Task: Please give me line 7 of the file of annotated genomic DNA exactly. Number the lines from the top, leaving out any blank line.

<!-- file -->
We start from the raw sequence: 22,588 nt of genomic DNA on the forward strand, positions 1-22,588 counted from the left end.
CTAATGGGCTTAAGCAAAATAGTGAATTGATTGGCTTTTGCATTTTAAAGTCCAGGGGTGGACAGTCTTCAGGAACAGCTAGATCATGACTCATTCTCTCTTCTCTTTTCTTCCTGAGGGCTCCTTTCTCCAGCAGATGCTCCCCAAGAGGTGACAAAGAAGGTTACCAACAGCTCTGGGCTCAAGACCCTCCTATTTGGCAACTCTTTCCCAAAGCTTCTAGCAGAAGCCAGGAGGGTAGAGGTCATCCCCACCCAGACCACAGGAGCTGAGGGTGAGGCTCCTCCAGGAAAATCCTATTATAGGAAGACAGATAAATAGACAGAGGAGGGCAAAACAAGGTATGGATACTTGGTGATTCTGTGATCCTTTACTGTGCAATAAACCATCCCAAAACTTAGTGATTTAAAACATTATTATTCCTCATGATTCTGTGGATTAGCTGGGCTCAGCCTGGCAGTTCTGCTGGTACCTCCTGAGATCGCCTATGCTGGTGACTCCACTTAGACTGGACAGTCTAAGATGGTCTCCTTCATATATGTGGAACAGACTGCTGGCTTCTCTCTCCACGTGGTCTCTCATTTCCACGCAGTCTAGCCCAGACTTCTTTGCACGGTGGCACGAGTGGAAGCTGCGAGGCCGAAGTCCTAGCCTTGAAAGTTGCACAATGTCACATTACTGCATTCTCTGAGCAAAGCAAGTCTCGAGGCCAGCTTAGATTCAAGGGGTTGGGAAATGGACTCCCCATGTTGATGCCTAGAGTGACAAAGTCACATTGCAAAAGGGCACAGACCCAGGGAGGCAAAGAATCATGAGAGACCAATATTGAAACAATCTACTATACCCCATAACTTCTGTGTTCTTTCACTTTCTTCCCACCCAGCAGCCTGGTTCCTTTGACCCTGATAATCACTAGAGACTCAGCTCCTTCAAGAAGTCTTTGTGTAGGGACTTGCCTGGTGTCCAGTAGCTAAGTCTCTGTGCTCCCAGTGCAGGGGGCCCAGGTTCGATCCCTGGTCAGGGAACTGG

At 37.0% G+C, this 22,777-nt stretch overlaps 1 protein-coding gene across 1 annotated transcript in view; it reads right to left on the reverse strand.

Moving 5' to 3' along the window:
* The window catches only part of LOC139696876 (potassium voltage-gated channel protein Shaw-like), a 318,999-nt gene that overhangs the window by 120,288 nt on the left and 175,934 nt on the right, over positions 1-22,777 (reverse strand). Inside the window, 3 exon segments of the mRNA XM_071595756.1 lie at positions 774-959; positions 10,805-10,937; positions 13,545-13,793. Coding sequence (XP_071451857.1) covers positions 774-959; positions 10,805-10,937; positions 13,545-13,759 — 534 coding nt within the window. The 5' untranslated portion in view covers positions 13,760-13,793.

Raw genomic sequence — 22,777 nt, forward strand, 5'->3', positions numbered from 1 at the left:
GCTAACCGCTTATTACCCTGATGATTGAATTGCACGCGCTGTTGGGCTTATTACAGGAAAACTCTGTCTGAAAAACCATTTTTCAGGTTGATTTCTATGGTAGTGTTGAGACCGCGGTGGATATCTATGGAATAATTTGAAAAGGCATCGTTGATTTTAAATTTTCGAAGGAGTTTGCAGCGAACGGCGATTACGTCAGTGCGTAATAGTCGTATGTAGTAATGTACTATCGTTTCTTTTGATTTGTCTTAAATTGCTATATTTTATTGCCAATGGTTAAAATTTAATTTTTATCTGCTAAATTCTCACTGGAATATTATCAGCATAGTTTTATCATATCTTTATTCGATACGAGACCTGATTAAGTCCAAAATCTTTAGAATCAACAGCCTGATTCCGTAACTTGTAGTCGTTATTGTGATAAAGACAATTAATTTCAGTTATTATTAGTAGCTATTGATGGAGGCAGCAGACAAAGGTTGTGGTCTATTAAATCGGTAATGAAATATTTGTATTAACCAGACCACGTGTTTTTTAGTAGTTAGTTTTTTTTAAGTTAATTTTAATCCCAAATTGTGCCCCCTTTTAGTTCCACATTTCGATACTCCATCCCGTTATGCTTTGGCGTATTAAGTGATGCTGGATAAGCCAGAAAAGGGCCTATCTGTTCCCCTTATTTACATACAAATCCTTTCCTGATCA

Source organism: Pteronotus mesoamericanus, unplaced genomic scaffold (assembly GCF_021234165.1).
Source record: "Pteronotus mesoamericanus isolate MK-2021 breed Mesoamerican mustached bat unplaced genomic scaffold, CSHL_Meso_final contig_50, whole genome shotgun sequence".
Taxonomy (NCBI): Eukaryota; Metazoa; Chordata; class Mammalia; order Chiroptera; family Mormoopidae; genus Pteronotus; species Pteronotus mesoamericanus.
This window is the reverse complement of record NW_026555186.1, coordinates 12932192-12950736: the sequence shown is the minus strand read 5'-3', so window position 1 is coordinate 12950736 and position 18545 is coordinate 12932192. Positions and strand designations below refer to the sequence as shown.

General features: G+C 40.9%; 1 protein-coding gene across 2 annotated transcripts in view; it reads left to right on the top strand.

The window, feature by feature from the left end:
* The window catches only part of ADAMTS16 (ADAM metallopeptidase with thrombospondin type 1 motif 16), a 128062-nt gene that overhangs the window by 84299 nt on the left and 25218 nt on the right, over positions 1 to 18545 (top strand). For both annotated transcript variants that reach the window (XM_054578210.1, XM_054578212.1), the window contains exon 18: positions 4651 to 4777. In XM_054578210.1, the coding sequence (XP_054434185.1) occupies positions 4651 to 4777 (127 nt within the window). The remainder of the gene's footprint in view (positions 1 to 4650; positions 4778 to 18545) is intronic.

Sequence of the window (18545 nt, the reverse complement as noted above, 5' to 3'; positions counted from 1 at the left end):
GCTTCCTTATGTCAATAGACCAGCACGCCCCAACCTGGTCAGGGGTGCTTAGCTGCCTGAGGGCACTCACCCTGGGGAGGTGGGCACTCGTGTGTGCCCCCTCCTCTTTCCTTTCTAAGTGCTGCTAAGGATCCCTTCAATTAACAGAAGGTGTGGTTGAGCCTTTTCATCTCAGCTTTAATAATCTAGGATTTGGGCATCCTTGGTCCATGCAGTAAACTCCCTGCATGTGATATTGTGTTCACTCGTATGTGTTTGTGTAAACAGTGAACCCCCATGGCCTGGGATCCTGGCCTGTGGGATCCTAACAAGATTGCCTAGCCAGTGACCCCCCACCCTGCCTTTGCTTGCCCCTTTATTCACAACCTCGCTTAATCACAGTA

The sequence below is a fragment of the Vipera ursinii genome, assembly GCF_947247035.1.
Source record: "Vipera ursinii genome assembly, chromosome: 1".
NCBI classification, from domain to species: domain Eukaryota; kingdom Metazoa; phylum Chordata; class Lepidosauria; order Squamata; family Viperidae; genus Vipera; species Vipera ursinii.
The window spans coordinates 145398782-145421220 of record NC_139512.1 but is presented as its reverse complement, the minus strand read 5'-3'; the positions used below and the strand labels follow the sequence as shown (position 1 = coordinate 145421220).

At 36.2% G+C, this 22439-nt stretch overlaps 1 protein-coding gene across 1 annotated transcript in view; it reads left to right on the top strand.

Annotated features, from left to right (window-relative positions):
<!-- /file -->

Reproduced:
GCTAACCGCTTATTACCCTGATGATTGAATTGCACGCGCTGTTGGGCTTATTACAGGAAAACTCTGTCTGAAAAACCATTTTTCAGGTTGATTTCTATGGTAGTGTTGAGACCGCGGTGGATATCTATGGAATAATTTGAAAAGGCATCGTTGATTTTAAATTTTCGAAGGAGTTTGCAGCGAACGGCGATTACGTCAGTGCGTAATAGTCGTATGTAGTAATGTACTATCGTTTCTTTTGATTTGTCTTAAATTGCTATATTTTATTGCCAATGGTTAAAATTTAATTTTTATCTGCTAAATTCTCACTGGAATATTATCAGCATAGTTTTATCATATCTTTATTCGATACGAGACCTGATTAAGTCCAAAATCTTTAGAATCAACAGCCTGATTCCGTAACTTGTAGTCGTTATTGTGATAAAGACAATTAATTTCAGTTATTATTAGTAGCTATTGATGGAGGCAGCAGACAAAGGTTGTGGTCTATTAAATCGGTAATGAAATATTTGTATTAACCAGACCACGTGTTTTTTAGTAGTTAGTTTTTTTTAAGTTAATTTTAATCCCAAATTGTGCCCCCTTTTAGTTCCACATTTCGATACTCCATCCCGTTATGCTTTGGCGTATTAAGTGATGCTGGATAAGCCAGAAAAGGGCCTATCTGTTCCCCTTATTTACATACAAATCCTTTCCTGATCA